Although every city is adjusted somewhat to the topography or natural features of the land on which it is built, and to the convenience and needs of its citizens, the inhabitants of most cities heedlessly get themselves into all sorts of unnecessary tangles in their use of land. This happens because to no one is assigned the responsibility of looking around or ahead when a street is extended or cut off, or when blocks are built up one after another with no space left for parks and playgrounds. Streets are laid out in hilly districts with little or no regard for easy grades and low cost of construction and maintenance, or for economy in grading lots and building houses upon them. Ill-arranged blocks and sporadic dwellings on lowlands near the railroads stand in the way of expanding industries. River fronts, which are of the greatest worth to a city for parks or boulevards flanked by fine buildings are used for junk yards or for back yards which are little better in appearance, and ravines which would make ideal parks are used for ash dumps.

Good city planning aims to bring about order in the physical development of a city, town, or village. It brings the city government and its citizens together in preparing for their own future needs and for the probable requirements of their commerce and industries. A city or town is a place in which to live, to work, and to play, and should be planned systematically with these ends in mind, just as the location of buildings on a factory site is carefully determined.

In any community the local government, which means the organized citizenship, controls so much land in streets and public places, usually from 25 to 40 per cent of the total area, that it holds the key to the situation. Many communities double their population every 20 or 30 years, and the local authorities through their control of new developments, or lack of control, can largely determine for good or for bad the conditions that affect not only the present but coming generations.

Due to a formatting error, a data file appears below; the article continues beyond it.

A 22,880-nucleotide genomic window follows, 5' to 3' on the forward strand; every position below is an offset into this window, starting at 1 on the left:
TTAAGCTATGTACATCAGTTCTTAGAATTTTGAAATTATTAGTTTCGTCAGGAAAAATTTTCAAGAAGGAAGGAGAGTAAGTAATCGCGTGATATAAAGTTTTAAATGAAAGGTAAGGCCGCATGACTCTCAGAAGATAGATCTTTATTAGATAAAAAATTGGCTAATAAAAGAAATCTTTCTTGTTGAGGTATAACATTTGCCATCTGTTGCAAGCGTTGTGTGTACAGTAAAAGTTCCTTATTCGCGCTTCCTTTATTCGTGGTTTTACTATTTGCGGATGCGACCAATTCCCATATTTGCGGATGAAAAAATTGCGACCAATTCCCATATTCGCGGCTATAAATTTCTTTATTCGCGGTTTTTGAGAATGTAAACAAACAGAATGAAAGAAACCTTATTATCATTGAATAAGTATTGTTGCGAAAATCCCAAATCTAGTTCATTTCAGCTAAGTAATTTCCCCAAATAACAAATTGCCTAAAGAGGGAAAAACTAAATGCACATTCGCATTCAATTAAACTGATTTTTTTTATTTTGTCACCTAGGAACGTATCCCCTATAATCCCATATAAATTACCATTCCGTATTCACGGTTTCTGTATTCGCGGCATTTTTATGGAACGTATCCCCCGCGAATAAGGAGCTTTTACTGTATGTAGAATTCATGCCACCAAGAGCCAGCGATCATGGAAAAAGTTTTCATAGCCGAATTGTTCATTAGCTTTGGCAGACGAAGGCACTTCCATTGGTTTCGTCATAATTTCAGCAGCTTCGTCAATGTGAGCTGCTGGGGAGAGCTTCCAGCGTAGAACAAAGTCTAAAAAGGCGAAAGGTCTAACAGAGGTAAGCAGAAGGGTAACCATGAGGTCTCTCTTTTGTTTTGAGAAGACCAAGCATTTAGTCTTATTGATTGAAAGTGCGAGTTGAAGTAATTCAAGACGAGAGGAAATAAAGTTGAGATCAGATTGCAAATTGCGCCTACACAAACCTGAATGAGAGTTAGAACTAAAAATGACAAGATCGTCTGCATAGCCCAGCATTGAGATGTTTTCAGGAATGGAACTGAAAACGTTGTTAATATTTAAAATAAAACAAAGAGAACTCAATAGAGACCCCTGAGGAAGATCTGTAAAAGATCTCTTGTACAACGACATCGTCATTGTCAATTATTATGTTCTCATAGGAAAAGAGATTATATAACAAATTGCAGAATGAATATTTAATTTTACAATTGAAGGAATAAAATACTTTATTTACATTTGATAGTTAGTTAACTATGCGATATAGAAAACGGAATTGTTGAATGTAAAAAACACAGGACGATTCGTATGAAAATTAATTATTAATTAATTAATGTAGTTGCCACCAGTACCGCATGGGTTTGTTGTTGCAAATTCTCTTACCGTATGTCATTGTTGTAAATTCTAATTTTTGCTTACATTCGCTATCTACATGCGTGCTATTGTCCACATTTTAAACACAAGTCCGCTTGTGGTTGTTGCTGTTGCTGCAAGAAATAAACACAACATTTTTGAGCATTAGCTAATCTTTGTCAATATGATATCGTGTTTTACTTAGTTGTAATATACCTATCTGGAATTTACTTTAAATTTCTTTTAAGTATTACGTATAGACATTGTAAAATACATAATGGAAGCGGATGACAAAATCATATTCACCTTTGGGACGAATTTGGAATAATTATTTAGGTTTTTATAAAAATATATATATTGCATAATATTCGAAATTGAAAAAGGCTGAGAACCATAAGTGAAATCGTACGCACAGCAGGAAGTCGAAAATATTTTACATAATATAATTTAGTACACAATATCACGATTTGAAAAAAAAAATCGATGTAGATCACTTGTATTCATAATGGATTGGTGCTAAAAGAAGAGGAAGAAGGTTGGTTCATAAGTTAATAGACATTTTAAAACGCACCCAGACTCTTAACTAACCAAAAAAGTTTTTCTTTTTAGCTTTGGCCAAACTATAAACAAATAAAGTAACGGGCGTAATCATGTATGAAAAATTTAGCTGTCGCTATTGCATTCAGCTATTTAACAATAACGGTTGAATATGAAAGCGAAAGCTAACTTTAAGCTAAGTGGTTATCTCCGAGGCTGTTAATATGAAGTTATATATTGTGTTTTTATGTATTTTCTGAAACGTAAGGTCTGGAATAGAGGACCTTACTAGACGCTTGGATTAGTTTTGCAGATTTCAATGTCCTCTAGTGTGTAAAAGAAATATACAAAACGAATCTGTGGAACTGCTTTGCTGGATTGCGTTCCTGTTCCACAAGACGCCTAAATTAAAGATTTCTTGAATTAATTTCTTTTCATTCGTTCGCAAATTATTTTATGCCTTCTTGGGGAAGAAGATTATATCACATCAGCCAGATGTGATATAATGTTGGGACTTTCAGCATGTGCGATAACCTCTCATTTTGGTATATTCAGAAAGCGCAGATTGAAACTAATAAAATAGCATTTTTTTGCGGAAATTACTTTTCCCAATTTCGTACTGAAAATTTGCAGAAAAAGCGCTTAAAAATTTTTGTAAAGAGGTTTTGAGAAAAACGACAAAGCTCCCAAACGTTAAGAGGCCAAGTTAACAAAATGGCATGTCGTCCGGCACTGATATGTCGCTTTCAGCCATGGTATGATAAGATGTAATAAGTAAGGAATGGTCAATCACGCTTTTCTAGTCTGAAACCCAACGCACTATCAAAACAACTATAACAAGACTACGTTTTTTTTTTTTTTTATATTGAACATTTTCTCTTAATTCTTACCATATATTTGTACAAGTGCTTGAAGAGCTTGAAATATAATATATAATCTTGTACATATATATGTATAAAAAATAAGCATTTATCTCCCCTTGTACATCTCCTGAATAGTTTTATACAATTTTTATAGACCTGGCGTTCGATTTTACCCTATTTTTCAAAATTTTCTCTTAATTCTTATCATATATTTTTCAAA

1 Adapted from A City Planning Primer. Division of Building and Housing, U.S. Department of Commerce, 1928.

In practically all cities in the United States large public and private investments are made each year in constructing buildings, streets, and public-utility lines and plants. Within 20 or 30 years the parts of cities now built up will probably have been largely rebuilt. Hence, carrying out a city plan does not usually start with bond issues to cover improvements on a grand scale. The city government simply allots its expenditures so that each improvement represents a part of a logical plan. Under a wisely drawn city plan, for example, the yearly street-paving work contributes toward a network of well-paved major streets instead of adding a series of unconnected units. In the case of new subdivisions, good planning assures that the new streets and improvements, made largely at the expense of the private developers, go in the right place.

City planning may be good or bad. It is good where it is based on a good plan and where public and private developments are in harmony, with that plan. Bad planning is less often the result of a bad plan than of piecemeal planning, when the layout of a new subdivision, the location of a public building, and so on, are regarded as separate problems without regard to the layout of the city as a whole. There is always city planning going on in every town, be it good, bad, or incomplete. It is not possible, therefore, for a community ever to say truthfully that it is not interested in city planning.